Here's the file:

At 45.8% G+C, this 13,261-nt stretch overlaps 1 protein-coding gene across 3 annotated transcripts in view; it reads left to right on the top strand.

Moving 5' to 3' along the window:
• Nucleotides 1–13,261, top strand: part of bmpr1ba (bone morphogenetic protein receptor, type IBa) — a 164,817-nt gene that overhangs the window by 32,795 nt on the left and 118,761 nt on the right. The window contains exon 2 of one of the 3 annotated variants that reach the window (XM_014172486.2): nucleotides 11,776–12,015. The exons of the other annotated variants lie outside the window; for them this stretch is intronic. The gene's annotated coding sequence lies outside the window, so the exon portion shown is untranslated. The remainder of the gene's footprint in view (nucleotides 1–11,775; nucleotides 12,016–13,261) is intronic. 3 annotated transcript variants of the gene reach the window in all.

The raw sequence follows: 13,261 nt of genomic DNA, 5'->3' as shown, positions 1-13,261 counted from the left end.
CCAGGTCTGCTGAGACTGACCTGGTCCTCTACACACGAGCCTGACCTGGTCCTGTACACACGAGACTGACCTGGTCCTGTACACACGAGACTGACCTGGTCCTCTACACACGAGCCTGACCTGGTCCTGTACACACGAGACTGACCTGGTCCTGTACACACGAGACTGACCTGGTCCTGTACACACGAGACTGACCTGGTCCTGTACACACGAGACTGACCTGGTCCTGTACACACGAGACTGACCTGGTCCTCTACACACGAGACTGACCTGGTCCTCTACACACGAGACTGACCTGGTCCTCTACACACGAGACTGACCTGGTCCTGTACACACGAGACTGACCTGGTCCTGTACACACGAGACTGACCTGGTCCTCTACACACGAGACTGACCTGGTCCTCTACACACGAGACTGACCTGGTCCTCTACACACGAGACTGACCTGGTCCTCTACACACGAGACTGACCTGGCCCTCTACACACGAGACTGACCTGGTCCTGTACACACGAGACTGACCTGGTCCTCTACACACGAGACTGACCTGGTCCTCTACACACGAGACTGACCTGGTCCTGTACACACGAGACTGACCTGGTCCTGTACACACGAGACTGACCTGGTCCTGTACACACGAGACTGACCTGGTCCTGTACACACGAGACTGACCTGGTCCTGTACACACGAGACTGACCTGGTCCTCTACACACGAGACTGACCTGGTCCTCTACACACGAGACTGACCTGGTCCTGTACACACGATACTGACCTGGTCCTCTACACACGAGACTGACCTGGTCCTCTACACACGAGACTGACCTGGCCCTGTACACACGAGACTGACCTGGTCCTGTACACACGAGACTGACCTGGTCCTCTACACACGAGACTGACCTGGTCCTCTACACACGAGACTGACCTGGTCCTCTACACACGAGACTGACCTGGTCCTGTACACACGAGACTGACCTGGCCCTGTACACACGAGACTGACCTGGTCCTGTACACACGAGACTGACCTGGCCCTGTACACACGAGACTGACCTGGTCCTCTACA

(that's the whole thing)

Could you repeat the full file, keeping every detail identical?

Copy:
At 45.8% G+C, this 13,261-nt stretch overlaps 1 protein-coding gene across 3 annotated transcripts in view; it reads left to right on the top strand.

Moving 5' to 3' along the window:
• Nucleotides 1–13,261, top strand: part of bmpr1ba (bone morphogenetic protein receptor, type IBa) — a 164,817-nt gene that overhangs the window by 32,795 nt on the left and 118,761 nt on the right. The window contains exon 2 of one of the 3 annotated variants that reach the window (XM_014172486.2): nucleotides 11,776–12,015. The exons of the other annotated variants lie outside the window; for them this stretch is intronic. The gene's annotated coding sequence lies outside the window, so the exon portion shown is untranslated. The remainder of the gene's footprint in view (nucleotides 1–11,775; nucleotides 12,016–13,261) is intronic. 3 annotated transcript variants of the gene reach the window in all.

The raw sequence follows: 13,261 nt of genomic DNA, 5'->3' as shown, positions 1-13,261 counted from the left end.
CCAGGTCTGCTGAGACTGACCTGGTCCTCTACACACGAGCCTGACCTGGTCCTGTACACACGAGACTGACCTGGTCCTGTACACACGAGACTGACCTGGTCCTCTACACACGAGCCTGACCTGGTCCTGTACACACGAGACTGACCTGGTCCTGTACACACGAGACTGACCTGGTCCTGTACACACGAGACTGACCTGGTCCTGTACACACGAGACTGACCTGGTCCTGTACACACGAGACTGACCTGGTCCTCTACACACGAGACTGACCTGGTCCTCTACACACGAGACTGACCTGGTCCTCTACACACGAGACTGACCTGGTCCTGTACACACGAGACTGACCTGGTCCTGTACACACGAGACTGACCTGGTCCTCTACACACGAGACTGACCTGGTCCTCTACACACGAGACTGACCTGGTCCTCTACACACGAGACTGACCTGGTCCTCTACACACGAGACTGACCTGGCCCTCTACACACGAGACTGACCTGGTCCTGTACACACGAGACTGACCTGGTCCTCTACACACGAGACTGACCTGGTCCTCTACACACGAGACTGACCTGGTCCTGTACACACGAGACTGACCTGGTCCTGTACACACGAGACTGACCTGGTCCTGTACACACGAGACTGACCTGGTCCTGTACACACGAGACTGACCTGGTCCTGTACACACGAGACTGACCTGGTCCTCTACACACGAGACTGACCTGGTCCTCTACACACGAGACTGACCTGGTCCTGTACACACGATACTGACCTGGTCCTCTACACACGAGACTGACCTGGTCCTCTACACACGAGACTGACCTGGCCCTGTACACACGAGACTGACCTGGTCCTGTACACACGAGACTGACCTGGTCCTCTACACACGAGACTGACCTGGTCCTCTACACACGAGACTGACCTGGTCCTCTACACACGAGACTGACCTGGTCCTGTACACACGAGACTGACCTGGCCCTGTACACACGAGACTGACCTGGTCCTGTACACACGAGACTGACCTGGCCCTGTACACACGAGACTGACCTGGTCCTCTACA